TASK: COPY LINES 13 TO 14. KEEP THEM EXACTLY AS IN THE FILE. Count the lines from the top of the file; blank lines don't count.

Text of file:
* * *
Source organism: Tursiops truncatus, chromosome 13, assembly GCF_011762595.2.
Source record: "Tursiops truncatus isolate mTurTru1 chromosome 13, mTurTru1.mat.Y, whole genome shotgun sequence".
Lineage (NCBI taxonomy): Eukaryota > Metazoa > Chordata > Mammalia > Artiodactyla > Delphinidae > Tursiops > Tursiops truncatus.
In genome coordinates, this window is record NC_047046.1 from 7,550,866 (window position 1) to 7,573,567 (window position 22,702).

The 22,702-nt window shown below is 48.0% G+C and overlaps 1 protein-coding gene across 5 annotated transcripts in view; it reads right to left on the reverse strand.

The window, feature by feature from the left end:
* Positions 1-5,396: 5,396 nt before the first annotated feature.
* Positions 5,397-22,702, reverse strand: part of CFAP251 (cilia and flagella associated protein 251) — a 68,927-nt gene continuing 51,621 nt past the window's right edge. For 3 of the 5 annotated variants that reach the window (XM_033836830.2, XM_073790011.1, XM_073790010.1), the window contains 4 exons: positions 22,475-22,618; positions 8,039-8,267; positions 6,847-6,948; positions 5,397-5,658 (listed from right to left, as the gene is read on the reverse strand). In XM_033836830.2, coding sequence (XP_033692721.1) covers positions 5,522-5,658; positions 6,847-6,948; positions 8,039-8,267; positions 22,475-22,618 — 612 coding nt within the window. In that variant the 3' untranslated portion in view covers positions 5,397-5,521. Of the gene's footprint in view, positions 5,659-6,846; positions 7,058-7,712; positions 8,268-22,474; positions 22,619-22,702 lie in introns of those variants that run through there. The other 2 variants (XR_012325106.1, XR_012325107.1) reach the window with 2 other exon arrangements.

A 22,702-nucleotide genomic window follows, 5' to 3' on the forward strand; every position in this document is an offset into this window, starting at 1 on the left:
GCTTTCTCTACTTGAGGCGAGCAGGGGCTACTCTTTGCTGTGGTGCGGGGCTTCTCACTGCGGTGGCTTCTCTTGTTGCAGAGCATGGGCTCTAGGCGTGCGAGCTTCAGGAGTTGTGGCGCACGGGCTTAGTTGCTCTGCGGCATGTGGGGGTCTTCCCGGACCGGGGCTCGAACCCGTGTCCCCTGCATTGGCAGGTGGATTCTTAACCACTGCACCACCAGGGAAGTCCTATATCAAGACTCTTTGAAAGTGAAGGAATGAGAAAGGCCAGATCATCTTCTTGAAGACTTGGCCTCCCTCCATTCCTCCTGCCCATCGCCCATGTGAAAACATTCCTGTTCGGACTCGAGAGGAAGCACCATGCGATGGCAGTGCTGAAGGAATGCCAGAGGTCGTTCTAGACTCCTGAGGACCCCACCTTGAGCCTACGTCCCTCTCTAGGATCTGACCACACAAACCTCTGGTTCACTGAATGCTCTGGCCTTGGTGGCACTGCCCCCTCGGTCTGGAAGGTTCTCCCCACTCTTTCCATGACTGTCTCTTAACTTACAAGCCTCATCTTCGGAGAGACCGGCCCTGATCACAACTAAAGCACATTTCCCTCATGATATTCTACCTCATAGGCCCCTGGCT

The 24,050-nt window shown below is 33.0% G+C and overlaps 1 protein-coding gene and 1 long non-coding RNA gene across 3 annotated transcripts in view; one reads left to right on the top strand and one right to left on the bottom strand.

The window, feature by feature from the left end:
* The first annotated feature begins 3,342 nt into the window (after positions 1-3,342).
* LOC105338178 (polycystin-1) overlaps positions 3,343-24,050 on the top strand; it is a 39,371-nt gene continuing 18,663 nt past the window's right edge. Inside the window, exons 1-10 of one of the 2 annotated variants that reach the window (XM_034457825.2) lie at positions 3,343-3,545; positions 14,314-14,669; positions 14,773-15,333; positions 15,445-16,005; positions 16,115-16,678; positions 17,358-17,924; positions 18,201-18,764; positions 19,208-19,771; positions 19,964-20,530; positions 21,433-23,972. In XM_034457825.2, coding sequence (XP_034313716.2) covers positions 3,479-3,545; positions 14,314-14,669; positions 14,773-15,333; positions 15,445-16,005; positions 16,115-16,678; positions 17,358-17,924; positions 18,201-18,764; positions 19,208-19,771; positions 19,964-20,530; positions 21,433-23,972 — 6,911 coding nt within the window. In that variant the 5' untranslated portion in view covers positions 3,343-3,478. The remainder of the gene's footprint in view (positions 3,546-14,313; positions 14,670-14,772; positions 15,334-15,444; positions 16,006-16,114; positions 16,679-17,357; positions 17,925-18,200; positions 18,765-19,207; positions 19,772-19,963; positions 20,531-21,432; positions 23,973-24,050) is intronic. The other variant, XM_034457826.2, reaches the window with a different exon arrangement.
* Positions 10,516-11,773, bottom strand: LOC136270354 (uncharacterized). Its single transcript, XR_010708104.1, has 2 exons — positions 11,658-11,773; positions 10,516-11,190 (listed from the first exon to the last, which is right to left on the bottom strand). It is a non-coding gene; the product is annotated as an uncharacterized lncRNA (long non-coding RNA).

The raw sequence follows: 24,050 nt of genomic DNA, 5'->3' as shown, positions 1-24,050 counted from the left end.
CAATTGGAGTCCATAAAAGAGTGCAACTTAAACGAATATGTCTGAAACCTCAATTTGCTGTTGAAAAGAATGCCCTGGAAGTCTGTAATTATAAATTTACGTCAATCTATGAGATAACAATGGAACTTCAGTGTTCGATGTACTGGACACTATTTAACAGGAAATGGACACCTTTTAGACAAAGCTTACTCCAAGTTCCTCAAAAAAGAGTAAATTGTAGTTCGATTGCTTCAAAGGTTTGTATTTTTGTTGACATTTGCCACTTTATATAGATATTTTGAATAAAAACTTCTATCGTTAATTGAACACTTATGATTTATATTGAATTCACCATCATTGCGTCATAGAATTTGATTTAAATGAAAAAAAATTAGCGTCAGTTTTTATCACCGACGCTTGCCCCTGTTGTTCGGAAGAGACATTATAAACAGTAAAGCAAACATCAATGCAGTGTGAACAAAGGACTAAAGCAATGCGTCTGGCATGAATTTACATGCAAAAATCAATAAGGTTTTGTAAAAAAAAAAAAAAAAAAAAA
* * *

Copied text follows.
* The first annotated feature begins 3,342 nt into the window (after positions 1-3,342).
* LOC105338178 (polycystin-1) overlaps positions 3,343-24,050 on the top strand; it is a 39,371-nt gene continuing 18,663 nt past the window's right edge. Inside the window, exons 1-10 of one of the 2 annotated variants that reach the window (XM_034457825.2) lie at positions 3,343-3,545; positions 14,314-14,669; positions 14,773-15,333; positions 15,445-16,005; positions 16,115-16,678; positions 17,358-17,924; positions 18,201-18,764; positions 19,208-19,771; positions 19,964-20,530; positions 21,433-23,972. In XM_034457825.2, coding sequence (XP_034313716.2) covers positions 3,479-3,545; positions 14,314-14,669; positions 14,773-15,333; positions 15,445-16,005; positions 16,115-16,678; positions 17,358-17,924; positions 18,201-18,764; positions 19,208-19,771; positions 19,964-20,530; positions 21,433-23,972 — 6,911 coding nt within the window. In that variant the 5' untranslated portion in view covers positions 3,343-3,478. The remainder of the gene's footprint in view (positions 3,546-14,313; positions 14,670-14,772; positions 15,334-15,444; positions 16,006-16,114; positions 16,679-17,357; positions 17,925-18,200; positions 18,765-19,207; positions 19,772-19,963; positions 20,531-21,432; positions 23,973-24,050) is intronic. The other variant, XM_034457826.2, reaches the window with a different exon arrangement.